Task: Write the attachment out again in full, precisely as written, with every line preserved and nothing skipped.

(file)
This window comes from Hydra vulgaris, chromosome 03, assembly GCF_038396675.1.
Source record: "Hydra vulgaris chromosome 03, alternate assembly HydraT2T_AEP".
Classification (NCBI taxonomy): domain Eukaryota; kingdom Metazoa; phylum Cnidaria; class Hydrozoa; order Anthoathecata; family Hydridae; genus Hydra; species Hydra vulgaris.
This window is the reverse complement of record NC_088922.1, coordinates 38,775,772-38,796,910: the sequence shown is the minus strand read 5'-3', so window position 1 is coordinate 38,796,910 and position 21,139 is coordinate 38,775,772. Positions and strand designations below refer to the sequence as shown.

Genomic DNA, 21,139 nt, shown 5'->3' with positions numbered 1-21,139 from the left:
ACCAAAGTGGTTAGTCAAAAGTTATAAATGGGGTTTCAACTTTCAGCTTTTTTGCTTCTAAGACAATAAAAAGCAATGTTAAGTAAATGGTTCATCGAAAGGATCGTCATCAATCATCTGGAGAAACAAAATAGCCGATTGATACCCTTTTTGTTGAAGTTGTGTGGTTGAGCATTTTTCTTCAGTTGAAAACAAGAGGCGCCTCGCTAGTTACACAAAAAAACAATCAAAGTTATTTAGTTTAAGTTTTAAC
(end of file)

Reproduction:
This window comes from Hydra vulgaris, chromosome 03, assembly GCF_038396675.1.
Source record: "Hydra vulgaris chromosome 03, alternate assembly HydraT2T_AEP".
Classification (NCBI taxonomy): domain Eukaryota; kingdom Metazoa; phylum Cnidaria; class Hydrozoa; order Anthoathecata; family Hydridae; genus Hydra; species Hydra vulgaris.
This window is the reverse complement of record NC_088922.1, coordinates 38,775,772-38,796,910: the sequence shown is the minus strand read 5'-3', so window position 1 is coordinate 38,796,910 and position 21,139 is coordinate 38,775,772. Positions and strand designations below refer to the sequence as shown.

Genomic DNA, 21,139 nt, shown 5'->3' with positions numbered 1-21,139 from the left:
ACCAAAGTGGTTAGTCAAAAGTTATAAATGGGGTTTCAACTTTCAGCTTTTTTGCTTCTAAGACAATAAAAAGCAATGTTAAGTAAATGGTTCATCGAAAGGATCGTCATCAATCATCTGGAGAAACAAAATAGCCGATTGATACCCTTTTTGTTGAAGTTGTGTGGTTGAGCATTTTTCTTCAGTTGAAAACAAGAGGCGCCTCGCTAGTTACACAAAAAAACAATCAAAGTTATTTAGTTTAAGTTTTAAC